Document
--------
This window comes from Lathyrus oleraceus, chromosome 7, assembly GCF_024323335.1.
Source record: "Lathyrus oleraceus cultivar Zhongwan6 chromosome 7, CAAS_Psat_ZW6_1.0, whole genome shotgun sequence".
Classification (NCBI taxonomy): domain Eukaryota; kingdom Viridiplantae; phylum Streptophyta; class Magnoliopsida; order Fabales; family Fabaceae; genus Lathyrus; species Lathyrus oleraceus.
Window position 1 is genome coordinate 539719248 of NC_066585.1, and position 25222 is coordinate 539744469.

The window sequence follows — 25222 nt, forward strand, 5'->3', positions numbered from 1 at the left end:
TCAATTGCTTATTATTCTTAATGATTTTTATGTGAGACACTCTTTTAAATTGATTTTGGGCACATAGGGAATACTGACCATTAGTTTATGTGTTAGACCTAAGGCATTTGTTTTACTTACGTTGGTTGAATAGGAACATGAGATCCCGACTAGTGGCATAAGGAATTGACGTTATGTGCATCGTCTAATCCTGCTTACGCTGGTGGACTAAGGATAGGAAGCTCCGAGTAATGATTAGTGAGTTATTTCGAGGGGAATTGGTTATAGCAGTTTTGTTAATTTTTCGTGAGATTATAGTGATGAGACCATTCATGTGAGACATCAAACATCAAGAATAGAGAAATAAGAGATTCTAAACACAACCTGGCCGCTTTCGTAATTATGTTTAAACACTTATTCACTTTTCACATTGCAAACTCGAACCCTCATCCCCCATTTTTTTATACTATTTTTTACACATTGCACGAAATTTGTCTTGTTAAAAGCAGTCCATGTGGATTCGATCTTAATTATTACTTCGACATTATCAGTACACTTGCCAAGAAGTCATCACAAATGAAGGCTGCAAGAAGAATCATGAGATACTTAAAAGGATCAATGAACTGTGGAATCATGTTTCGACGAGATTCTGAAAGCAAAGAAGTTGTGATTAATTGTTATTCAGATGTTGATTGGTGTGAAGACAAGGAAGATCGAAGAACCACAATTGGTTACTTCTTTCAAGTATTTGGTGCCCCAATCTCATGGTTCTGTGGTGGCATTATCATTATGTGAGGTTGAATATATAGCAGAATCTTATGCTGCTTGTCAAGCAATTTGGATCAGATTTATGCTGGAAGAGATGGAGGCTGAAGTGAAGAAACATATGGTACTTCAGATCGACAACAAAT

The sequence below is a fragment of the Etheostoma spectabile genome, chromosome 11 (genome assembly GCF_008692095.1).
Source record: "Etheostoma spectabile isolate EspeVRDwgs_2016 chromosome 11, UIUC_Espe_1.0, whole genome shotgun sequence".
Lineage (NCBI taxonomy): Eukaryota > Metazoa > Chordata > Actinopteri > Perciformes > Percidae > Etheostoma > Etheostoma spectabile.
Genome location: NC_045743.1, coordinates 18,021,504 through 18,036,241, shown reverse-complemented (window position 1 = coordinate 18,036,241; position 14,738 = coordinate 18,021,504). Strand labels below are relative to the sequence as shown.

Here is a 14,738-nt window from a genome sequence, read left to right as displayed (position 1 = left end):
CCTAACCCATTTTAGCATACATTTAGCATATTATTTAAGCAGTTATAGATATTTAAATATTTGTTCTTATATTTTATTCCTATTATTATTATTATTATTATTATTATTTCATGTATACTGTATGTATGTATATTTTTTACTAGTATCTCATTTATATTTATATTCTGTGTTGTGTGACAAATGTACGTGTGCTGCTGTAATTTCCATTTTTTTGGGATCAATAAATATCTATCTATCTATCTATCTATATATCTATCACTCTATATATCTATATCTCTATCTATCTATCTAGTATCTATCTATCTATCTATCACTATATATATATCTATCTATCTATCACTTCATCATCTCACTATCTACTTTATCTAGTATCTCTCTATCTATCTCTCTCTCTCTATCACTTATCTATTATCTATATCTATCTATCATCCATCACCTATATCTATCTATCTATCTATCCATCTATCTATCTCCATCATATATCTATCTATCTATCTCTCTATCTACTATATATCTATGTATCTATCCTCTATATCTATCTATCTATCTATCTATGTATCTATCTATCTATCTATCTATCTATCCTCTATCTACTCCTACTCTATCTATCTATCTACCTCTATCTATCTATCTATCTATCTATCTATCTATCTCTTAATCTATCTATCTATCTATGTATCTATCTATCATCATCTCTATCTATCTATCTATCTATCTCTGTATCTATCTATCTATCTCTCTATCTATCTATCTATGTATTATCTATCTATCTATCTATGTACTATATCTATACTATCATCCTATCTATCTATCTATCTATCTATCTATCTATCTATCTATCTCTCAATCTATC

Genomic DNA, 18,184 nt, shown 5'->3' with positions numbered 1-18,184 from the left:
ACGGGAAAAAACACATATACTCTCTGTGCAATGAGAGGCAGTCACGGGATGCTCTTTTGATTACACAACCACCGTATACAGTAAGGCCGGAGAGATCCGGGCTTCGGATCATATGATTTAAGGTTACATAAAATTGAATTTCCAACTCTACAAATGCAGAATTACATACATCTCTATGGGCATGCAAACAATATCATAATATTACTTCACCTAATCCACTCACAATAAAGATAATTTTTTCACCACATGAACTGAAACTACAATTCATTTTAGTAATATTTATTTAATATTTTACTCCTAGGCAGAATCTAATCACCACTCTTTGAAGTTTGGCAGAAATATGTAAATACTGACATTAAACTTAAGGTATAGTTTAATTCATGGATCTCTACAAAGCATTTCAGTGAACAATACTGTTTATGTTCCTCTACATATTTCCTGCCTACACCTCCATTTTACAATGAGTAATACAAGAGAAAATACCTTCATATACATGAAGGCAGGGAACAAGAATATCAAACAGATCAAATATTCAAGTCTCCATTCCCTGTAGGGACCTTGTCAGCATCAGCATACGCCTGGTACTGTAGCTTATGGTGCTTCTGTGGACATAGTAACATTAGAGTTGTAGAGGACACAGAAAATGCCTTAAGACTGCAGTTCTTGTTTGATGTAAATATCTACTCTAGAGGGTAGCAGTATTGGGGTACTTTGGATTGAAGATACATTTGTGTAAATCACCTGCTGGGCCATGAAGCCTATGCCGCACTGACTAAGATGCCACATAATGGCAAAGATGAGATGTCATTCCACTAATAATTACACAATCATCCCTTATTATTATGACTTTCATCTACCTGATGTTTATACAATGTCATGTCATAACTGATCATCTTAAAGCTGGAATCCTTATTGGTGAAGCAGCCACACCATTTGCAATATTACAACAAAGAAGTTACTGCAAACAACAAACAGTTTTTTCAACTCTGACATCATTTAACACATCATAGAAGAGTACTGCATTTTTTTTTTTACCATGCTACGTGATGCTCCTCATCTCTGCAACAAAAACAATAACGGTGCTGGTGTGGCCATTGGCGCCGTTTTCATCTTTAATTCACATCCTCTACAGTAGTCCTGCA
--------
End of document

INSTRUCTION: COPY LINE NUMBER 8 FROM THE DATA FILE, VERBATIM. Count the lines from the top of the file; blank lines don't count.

Source record: "Etheostoma spectabile isolate EspeVRDwgs_2016 chromosome 11, UIUC_Espe_1.0, whole genome shotgun sequence".